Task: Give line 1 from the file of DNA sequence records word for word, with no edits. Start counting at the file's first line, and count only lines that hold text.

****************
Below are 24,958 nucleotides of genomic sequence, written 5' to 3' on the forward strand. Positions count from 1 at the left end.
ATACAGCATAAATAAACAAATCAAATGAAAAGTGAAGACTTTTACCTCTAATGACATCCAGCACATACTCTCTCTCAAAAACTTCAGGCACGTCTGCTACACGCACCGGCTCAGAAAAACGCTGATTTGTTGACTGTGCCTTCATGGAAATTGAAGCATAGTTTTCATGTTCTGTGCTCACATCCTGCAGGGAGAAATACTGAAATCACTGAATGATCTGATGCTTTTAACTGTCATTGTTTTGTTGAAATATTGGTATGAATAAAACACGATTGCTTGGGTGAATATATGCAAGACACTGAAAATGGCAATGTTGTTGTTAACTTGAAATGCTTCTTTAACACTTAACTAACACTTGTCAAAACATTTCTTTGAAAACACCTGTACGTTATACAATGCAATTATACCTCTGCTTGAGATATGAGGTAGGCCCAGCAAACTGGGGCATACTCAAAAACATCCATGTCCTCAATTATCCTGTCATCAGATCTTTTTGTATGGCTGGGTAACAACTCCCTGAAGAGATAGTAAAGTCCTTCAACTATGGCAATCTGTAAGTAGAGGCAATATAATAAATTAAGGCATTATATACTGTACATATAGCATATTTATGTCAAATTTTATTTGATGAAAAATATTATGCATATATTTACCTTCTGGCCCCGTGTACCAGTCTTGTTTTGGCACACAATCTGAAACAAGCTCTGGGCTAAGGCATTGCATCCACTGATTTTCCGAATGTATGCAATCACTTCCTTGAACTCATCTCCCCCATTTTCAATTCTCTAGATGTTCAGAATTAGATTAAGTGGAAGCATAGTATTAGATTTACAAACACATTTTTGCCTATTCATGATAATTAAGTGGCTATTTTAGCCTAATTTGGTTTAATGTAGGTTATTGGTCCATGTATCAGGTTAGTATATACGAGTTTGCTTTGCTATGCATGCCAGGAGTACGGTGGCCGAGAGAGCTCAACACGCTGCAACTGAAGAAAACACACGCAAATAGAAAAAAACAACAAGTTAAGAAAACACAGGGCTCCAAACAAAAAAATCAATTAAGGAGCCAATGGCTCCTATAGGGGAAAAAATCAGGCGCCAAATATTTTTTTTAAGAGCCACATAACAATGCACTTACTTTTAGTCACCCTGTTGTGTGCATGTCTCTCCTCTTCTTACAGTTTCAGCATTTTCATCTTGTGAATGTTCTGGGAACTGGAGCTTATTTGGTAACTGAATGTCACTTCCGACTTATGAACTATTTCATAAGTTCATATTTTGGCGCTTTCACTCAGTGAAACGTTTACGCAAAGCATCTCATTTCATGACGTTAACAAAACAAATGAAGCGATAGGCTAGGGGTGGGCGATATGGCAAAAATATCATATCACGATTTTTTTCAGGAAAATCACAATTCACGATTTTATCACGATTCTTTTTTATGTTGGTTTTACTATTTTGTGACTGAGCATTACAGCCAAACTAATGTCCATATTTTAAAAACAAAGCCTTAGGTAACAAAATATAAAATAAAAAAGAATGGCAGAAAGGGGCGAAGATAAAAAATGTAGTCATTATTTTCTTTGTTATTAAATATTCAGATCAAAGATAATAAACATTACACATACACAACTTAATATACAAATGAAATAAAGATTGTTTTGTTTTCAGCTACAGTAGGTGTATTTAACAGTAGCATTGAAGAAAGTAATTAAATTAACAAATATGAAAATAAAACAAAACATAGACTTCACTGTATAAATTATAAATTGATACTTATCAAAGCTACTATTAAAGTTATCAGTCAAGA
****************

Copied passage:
Below are 24,958 nucleotides of genomic sequence, written 5' to 3' on the forward strand. Positions count from 1 at the left end.